Celiac disease is an immune reaction that people can have when eating gluten, a natural protein found in wheat, barley, and rye. When consumed, the gluten protein inhibits nutrients from being absorbed by the small intestine by damaging the finger-like villi. This can cause problems over time. The damaging of the intestine’s lining and prevention of nutrient absorption can lead to malnutrition as well as other cancers, infertility, osteoporosis, and other diseases1,2. Supplements such as drinkable probiotics and probiotics capsules are known as good bacteria and can help combat the bad bacteria in your body if you have Celiac.
Is Celiac disease and gluten intolerance the same thing?
Before continuing, it’s important to distinguish the difference between Celiac disease vs gluten intolerance. While very similar in symptoms, Celiac disease and gluten intolerance are not the same thing. Abdominal pain and fatigue can be present in both Celiac disease and gluten intolerance, but the small intestine is not damaged with gluten intolerance. Gluten intolerance will not lead to Celiac disease because Celiac disease is a serious, genetic autoimmune disease1. If you are experiencing diarrhea, bloating and gas, abdominal pain, and/or constipation, these might be the first signs of gluten intolerance2.
What Foods Trigger Celiac Disease?
Just as it can be the best diet for Crohn’s disease, a gluten free diet is important to follow for those with Celiac disease. There are three main grains that contain gluten. These grains can be found in numerous different forms and food products.
Here are the celiac disease foods to avoid.
Wheat is not gluten-free and is one of the three grains that can trigger the autoimmune response in people with Celiac disease. Wheat contains a type of gluten protein called gliadin3. Wheat is required by the U.S. Food and Drug Administration (FDA) to be labeled on all food products monitored by them4.
Barley is another grain that is not gluten-free and should be avoided if you have Celiac disease. Barley contains a type of gluten protein called hordein3. Barley can be found in numerous foods, but it is not required by the FDA to be stated on the food label. The top eight allergens are the only ones required to be declared. Wheat is the only grain containing gluten, out of the three, that is required to be put on a label. If there is a question if a product has barley in it or not, ones labeled ‘Gluten Free’ are the safest bet. Barley malt, barley malt extract, barley flour, and pearl barley are not gluten free. Barley grass can be gluten free, only if the plant is picked before sprouting and producing seeds, but it is considered a high-risk ingredient.4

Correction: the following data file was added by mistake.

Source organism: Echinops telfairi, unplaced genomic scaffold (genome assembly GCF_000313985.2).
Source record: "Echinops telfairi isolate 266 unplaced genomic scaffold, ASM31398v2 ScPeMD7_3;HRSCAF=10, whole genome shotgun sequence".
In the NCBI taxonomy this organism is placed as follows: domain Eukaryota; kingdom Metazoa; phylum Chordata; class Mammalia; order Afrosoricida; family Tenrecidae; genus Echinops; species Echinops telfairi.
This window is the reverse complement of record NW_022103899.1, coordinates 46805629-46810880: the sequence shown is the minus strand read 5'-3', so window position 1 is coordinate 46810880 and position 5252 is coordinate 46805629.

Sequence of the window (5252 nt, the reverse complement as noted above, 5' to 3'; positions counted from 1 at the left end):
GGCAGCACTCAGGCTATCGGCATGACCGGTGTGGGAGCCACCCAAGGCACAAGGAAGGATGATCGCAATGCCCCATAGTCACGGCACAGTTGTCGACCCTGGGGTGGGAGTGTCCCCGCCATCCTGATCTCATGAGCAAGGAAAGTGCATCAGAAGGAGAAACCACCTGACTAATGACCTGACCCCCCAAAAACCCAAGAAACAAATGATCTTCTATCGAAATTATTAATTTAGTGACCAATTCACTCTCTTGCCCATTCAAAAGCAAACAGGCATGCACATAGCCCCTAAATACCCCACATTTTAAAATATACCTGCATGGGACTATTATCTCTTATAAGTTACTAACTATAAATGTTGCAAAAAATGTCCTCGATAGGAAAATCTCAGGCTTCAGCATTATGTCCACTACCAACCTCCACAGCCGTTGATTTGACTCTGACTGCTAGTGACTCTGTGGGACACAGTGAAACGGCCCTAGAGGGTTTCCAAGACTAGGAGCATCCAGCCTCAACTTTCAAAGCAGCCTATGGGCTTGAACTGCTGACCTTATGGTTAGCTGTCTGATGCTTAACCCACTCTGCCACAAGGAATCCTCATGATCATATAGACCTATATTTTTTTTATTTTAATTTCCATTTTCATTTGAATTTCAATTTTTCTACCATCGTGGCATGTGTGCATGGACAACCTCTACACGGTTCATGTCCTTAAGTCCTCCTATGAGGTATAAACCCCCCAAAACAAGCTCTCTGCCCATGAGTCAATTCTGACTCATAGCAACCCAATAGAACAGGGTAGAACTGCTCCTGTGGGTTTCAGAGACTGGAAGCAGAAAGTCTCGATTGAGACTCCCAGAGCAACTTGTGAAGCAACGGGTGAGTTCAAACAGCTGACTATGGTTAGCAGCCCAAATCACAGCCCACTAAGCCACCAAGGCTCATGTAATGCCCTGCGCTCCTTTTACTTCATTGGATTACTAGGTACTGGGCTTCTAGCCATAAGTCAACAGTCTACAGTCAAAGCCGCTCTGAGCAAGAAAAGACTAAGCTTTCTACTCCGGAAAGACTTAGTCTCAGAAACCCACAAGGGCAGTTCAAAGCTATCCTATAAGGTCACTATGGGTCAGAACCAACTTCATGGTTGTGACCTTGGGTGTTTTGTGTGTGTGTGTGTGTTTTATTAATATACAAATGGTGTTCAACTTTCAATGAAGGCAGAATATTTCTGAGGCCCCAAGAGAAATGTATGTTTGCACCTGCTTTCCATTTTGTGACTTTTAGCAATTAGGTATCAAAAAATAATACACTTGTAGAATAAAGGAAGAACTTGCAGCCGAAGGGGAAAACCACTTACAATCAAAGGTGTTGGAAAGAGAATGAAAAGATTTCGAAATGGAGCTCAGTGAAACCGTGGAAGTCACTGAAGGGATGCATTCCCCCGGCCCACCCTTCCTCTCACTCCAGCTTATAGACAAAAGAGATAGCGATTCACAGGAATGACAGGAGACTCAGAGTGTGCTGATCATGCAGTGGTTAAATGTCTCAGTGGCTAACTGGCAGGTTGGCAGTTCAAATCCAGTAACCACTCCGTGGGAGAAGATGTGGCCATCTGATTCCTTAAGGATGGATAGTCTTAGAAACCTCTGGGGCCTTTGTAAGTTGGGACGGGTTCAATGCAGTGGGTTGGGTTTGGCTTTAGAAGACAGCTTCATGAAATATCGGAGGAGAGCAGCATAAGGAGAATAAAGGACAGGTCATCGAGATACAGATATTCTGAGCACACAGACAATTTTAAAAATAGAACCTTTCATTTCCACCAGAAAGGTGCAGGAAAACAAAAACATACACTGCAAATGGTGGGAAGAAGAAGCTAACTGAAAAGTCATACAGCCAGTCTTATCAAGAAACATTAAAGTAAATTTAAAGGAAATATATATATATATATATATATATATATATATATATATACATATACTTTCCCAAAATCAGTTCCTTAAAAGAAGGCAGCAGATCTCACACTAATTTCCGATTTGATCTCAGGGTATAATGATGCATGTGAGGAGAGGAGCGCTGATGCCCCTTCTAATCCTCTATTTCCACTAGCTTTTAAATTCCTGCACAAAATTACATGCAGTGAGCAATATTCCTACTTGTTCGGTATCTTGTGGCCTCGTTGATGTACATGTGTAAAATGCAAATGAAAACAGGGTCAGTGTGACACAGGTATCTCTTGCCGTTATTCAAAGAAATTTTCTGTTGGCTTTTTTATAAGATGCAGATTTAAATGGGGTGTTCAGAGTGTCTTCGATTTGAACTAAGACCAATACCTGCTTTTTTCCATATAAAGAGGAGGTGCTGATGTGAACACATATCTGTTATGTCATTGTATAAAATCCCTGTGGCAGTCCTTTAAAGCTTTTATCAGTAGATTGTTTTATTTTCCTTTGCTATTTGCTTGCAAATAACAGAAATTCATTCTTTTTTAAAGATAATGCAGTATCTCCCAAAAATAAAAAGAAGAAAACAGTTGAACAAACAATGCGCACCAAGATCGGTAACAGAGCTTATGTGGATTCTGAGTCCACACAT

Rye is the last of the three grains that is not gluten free and can trigger Celiac disease symptoms in people with the disease. Rye contains a type of gluten protein called secalin. Rye is not required to be disclosed on labels from the FDA4. Labels that include rye, Secale (the Latin name for rye), or triticale (a hybrid of wheat and rye), should be avoided. But what about whiskeys and other alcohols made with rye? Due to the distillation process, these liquors are gluten free and can be consumed5.
Gluten can also be naturally found in bulgur, dinkel, durum, einkorn, emmer, farina, farro, freekeh, graham, Kamut/Khorasan (a hybrid), malt, semolina (durum wheat), spelt, triticale (a combination of wheat and rye), and wheat derivatives such as wheat berries, wheat germ, whole wheat, cracked wheat, and wheat bran6.
Here are some common products in the grocery store that contain gluten unless they explicitly specify that they are gluten-free: baked goods such as bagels, bread, biscuits, croissants, and donuts, flatbreads, flour tortillas, muffins, pancakes, rolls and waffles, desserts such as brownies, cakes, and cookies, pastries, any form of pasta, crackers, pretzels, and even beers and malted beverages.
Why malt and beer? Malt is a partial hydrolysate of barley prolamins and can be toxic for those with Celiac disease. Any malt syrups, extracts, and flavorings should be avoided in a Celiac disease diet. Beer usually contains hordein (barley gluten prolamin) and can be problematic6. Low-gluten, gluten-free, and gluten-removed beers have grown in the market and can be a good alternative.
When shopping through the grocery store, make sure to carefully read the food label on each item before placing them in your cart. Gluten tends to be a sneaky additive to many pre-packaged foods. Sauces (BBQ, soy, etc.), brown rice syrup, chips, lunch meats, meat substitutes for vegetarians, soups, ice cream, and seasoning packets are some common products that gluten tends to hide. Most labels will disclose the information with “Contains Wheat,” but it would be prudent to read each item on the ingredient list to know for sure. Again, this is because wheat is the only gluten-containing grain that is required to be listed on the product by the FDA. The safest bet is to choose products that are certified as gluten free foods7.
When eating out, keep an eye out for fried foods. Even if a restaurant serves a gluten-free option of fried food, oftentimes the gluten-free food can be fried in the same vat of oil as the glutinous food. More often than not, those with a gluten intolerance won’t notice a difference, but it can be devastating to someone with Celiac disease. When notifying a server of Celiac disease, most restaurants take extra care in the preparation of food and will use separate utensils, surfaces, and gloves when preparing food.